Food & Dining
Listed in UNESCO’s intangible cultural heritage (since 2013), the authentic and sophisticated ‘washoku’ is one of many great reasons to visit Japan. In addition to the delicate flavours and aesthetic beauty, washoku also values seasons, with a presentation that reflects the season along with fresh seasonal ingredients.
Traditional Japanese Cuisine
Among the abundant varieties of cultural bites, kaiseki ryori (traditional multi-course meal) is a great way to experience the feasts the imperial class of Japan have enjoyed for thousands of years. The meticulous preparation and attention to detail that goes into the food creates a top-notch culinary experience. Featuring fresh produce of the season, employing the most appropriate equipment, cooking methods and contemplation of colours and food textures, kaiseki ryori aims to please all of your senses.
From home cooked dishes to premium cuisines, here are other examples of all kinds of Japanese foods you should try in Japan! When in Japan, eat as the locals eat and you won’t miss a thing.
Whether you are a gourmet traveller or a B-kyu gourmet (B-class gourmet, or very casual eats) aficionado, the 47 prefectures of Japan are all loaded with special cuisines to satisfy all tastes. Blessed with the distinct four seasons and its long island shape, the climate and land conditions differ greatly across the country. Thus, there is a rich and diverse food culture across the regions. Each region has developed different food cultures which bring out the best of the local ingredients harvested in each prefecture.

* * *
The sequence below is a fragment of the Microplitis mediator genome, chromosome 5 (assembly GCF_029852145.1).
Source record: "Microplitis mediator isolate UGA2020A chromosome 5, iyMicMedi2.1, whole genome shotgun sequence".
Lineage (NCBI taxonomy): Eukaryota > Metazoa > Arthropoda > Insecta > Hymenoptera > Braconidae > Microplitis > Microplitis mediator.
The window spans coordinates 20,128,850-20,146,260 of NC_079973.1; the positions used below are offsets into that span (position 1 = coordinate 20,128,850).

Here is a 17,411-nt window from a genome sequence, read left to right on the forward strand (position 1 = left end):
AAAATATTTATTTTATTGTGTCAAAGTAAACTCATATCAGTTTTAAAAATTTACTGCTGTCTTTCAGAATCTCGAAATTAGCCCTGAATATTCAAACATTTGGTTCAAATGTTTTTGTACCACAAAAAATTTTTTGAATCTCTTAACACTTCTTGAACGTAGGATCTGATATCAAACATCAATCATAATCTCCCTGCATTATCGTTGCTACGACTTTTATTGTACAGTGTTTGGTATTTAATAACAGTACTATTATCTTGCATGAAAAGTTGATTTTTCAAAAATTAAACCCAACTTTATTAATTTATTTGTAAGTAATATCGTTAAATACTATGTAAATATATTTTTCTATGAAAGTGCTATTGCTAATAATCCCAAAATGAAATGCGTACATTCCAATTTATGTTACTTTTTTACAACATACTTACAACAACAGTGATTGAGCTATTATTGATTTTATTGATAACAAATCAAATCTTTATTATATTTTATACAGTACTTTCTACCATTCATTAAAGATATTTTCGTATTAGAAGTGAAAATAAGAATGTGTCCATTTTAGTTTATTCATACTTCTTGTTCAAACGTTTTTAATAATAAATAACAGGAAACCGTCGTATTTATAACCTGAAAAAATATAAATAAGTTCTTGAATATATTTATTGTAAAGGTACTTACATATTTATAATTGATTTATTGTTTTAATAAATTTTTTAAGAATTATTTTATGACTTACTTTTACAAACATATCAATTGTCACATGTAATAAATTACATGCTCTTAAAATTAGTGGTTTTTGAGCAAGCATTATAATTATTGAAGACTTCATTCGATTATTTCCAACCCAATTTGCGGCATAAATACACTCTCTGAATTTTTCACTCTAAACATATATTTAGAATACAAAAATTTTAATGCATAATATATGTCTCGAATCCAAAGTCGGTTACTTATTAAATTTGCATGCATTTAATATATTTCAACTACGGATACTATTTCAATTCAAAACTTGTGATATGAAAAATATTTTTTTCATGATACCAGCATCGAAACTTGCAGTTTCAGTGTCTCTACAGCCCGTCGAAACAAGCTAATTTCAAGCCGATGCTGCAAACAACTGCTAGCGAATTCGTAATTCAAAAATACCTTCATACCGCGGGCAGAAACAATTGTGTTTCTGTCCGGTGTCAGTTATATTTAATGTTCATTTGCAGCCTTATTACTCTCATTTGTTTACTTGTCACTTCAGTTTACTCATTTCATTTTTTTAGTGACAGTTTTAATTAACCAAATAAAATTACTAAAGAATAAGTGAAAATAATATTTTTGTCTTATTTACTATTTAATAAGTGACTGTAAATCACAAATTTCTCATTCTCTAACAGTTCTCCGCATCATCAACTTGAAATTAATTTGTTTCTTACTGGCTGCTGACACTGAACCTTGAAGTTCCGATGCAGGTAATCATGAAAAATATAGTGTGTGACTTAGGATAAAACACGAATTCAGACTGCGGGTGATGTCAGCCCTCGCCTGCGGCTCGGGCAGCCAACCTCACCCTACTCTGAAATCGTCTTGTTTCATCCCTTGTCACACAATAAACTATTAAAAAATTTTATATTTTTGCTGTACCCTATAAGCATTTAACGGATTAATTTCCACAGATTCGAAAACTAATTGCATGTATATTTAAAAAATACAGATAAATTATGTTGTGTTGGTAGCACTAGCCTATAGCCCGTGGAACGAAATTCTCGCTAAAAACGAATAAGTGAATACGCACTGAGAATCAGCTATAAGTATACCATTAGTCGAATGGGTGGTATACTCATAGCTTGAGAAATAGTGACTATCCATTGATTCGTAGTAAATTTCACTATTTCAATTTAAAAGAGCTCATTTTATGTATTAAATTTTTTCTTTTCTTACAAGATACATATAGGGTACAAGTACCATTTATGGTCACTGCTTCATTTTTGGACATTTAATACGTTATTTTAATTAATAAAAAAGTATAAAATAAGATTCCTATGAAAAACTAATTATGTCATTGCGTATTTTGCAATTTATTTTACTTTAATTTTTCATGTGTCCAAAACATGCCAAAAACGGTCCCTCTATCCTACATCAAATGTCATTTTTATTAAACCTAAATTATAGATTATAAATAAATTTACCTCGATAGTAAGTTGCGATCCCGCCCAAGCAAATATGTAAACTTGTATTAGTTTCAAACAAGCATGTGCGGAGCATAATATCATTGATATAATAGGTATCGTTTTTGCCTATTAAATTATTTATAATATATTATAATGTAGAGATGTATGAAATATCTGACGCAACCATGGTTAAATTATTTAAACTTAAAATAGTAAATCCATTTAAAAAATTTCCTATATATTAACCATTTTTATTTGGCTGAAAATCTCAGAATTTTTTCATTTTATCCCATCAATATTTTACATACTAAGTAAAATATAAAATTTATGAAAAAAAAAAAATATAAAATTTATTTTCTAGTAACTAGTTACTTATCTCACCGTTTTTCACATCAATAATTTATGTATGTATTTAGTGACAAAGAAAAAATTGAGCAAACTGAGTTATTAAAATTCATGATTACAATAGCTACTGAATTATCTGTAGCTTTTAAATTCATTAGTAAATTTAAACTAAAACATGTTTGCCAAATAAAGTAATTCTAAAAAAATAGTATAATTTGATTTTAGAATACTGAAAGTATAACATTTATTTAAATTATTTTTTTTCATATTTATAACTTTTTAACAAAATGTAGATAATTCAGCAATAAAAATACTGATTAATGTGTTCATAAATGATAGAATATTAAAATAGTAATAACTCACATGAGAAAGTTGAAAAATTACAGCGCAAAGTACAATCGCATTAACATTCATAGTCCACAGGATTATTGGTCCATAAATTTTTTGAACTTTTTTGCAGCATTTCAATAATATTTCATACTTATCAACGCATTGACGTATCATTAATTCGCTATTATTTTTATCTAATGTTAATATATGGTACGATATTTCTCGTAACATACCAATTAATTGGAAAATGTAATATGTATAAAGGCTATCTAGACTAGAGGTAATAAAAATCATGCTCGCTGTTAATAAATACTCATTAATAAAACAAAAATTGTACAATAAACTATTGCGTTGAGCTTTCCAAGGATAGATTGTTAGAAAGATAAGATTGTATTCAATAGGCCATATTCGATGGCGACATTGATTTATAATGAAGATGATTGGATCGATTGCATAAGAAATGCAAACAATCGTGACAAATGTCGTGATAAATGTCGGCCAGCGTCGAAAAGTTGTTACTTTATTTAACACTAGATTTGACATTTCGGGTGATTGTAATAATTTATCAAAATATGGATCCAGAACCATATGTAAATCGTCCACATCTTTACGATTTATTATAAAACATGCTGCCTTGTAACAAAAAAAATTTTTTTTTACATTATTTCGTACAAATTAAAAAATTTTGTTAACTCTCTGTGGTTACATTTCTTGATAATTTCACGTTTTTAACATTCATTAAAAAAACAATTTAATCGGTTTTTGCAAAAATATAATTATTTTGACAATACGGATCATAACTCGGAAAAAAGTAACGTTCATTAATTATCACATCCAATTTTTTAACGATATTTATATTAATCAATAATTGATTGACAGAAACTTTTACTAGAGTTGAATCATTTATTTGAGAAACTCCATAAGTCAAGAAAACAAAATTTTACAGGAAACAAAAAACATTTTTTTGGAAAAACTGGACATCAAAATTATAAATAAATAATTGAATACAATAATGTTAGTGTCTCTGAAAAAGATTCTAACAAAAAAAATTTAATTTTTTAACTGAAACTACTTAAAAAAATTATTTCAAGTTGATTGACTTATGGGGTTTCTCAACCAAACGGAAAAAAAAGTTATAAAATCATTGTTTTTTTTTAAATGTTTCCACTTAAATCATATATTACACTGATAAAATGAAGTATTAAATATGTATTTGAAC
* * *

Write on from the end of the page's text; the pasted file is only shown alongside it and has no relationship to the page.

Don’t forget to sip the local sake (Japanese rice wine) between meals! If sweets are more your style, stock up on the fantastic local Japanese sweets!
After a wander around the city, hold your glass up for a toast with hot / chilled sake (Japanese rice wine) with locals! With heaps of different flavours and kinds by region, nihonshu, a.k.a sake, is great when paired with Japanese meals. Indeed, sake is becoming very well known all over the world. However, the variety available overseas is limited so make sure you explore the world of sake and hunt for some unique labels that are rare or unavailable back at home. Keen for even greater variety? Add shochu to your must-try list! Izakaya (Japanese style pubs) are a good way to experience the local vibe with lively hospitality as you sip! Many big cities never sleep so start the night by rubbing elbows with the local salarymen (office workers and business men) in a lively izakaya!
- Dining Experiences
- Japan Restaurant Search
- Japan’s Tasty Secrets – a 35 page guide to food in Japan (PDF: 6.13mb)